Chapter 3 looks at the impressive economic achievements of Brazil under
President Luiz Inácio Lula da Silva, particularly in the midst of the
2008–09 global financial crisis that Brazil weathered well. The decade to
2010 saw Lula surprise many with an openness to capital, and an export boom
particularly to China meant economic stability as the reward. New approaches
to social policy, a wave of job creation and the expansion of credit lifted
millions of Brazilians out of poverty, creating a new consumer class.
Chapter 1 looks at the rise of Bolsonaro and explores the relationship
between his military and political careers. While Brazil’s democratic
politicians kept their distance from the military dictatorship that had run
Brazil between 1964 and 1985, Bolsonaro had served as an army captain in the
1970s and 1980s and extolled the virtues of military life. The army,
particularly his relationships with lower ranks, had shaped Bolsonaro’s
personality, and as a politician he lobbied in favour of military interests.
But whereas politicians and the media tended to dismiss Bolsonaro as an
eccentric irrelevance, his pro-military views were not so unpopular among
ordinary Brazilians who were overall less opposed to the armed forces than
their elected representatives.
Chapter 6 continues to chart the fall of the ruling Workers’ Party, with the
Lava Jato corruption scandal meaning that many Brazilians now saw Rousseff
at the centre of a corrupt administration. The president was impeached and
Michel Temer installed as her replacement. Former president Lula was
convicted and imprisoned in 2018 for his apparent role in the corruption.
The political stage was now set for the entrance of the outsider, Jair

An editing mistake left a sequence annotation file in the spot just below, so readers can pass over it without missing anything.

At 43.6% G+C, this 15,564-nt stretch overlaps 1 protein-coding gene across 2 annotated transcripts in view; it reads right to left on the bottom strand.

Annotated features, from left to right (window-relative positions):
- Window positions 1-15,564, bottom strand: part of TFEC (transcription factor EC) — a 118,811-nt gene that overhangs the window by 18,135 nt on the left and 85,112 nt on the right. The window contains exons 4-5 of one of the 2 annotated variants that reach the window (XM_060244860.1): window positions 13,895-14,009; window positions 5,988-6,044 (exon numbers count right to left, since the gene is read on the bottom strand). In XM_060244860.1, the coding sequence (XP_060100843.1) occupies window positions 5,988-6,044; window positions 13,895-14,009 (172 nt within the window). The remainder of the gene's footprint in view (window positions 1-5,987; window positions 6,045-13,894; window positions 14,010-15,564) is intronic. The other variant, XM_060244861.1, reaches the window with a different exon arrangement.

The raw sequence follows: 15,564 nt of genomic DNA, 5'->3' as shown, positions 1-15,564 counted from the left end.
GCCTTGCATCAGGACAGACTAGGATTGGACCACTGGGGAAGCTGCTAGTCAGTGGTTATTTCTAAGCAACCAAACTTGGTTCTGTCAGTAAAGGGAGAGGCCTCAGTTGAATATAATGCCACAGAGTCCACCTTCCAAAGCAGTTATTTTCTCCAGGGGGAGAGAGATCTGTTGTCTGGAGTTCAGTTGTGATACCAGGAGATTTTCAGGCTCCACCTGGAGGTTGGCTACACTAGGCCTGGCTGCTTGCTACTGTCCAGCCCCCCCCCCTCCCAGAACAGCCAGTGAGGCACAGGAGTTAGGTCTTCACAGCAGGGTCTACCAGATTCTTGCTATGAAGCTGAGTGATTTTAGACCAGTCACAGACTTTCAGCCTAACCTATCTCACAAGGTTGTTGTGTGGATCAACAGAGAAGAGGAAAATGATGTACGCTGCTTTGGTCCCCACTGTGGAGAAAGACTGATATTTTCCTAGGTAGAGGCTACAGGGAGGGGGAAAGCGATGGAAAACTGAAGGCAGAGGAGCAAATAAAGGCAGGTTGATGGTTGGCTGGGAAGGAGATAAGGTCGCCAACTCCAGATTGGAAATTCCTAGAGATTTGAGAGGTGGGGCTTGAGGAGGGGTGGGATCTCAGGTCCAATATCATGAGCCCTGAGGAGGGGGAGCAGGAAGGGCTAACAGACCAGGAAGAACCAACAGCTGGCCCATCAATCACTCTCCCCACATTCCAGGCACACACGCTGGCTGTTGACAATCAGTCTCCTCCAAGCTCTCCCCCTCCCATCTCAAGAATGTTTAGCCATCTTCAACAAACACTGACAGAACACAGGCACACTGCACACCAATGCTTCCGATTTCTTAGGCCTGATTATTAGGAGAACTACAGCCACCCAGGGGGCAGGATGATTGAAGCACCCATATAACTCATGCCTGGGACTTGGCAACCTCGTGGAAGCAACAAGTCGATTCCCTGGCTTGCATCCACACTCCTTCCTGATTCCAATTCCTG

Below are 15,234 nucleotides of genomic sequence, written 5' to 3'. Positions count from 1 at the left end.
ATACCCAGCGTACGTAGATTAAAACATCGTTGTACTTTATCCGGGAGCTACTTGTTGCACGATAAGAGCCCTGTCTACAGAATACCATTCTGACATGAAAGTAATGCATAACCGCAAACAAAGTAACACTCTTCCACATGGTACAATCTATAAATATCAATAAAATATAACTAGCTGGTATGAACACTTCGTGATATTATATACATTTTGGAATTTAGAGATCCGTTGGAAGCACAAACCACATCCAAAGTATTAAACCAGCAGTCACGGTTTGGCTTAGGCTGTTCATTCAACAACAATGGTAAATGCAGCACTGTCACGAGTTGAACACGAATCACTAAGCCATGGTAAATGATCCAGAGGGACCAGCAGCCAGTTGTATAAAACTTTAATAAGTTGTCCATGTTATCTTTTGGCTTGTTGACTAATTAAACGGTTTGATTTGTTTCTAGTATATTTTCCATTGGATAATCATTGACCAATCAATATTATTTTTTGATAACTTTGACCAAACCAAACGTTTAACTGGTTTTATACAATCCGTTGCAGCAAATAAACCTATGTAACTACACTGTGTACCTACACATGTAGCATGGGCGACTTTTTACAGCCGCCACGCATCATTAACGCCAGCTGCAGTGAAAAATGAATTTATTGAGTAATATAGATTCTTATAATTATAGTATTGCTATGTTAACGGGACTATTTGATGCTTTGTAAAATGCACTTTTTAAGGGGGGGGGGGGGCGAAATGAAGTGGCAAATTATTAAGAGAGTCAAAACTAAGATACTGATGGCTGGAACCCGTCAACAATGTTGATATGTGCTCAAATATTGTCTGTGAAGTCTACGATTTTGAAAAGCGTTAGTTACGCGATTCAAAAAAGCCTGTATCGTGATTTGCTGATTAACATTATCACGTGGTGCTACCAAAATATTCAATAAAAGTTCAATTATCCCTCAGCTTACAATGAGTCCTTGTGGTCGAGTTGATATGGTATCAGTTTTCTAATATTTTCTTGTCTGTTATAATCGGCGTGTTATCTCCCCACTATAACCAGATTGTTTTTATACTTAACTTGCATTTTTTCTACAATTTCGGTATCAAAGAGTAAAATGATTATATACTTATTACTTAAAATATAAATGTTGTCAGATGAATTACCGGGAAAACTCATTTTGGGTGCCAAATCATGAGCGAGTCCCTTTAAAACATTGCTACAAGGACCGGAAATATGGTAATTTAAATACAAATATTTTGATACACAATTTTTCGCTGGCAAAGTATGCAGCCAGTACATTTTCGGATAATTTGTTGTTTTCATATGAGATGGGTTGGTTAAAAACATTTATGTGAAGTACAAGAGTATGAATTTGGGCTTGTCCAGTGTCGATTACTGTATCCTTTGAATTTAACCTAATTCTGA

Chapter 13 looks at the divisions within the Bolsonaro administration during
its first year and a half in office. Tensions between ideological extreme
right-wing activists and the movement’s socially conservative base, and more
pragmatic conservatives from the private sector and within the armed forces,
were a constant feature of Brazilian politics throughout 2019, and became
even more serious as a result of the pandemic. Bolsonaro underplayed the
seriousness of the disease and opposed local leaders who sought to impose
quarantines in order to diminish its impact. Conservative politicians such
as Joao Doria, the governor of São Paulo, Wilson Witzel, the suspended
governor of Rio de Janeiro, Luiz Henrique Mandetta, the government’s first
health minister, and Sergio Moro, the justice minister, all supported
Bolsonaro in 2018 but will almost certainly oppose him in 2022. Bolsonaro’s
idiosyncratic approach to the pandemic also brought him and his supporters
into acute conflict with the Supreme Court. In May 2020 these battles
threatened to lead to an institutional crisis.
Chapter 8 focuses on the growing importance of paramilitary militias,
particularly in the state of Rio de Janeiro. Over the past twenty years
these militias have controlled a growing number of poor neighbourhoods, and
for many poorer Cariocas (residents of Rio de Janeiro) they are a cause of
greater concern than the drug traffickers they were set up to combat. Their
links with the police and local politicians make reform a complex challenge.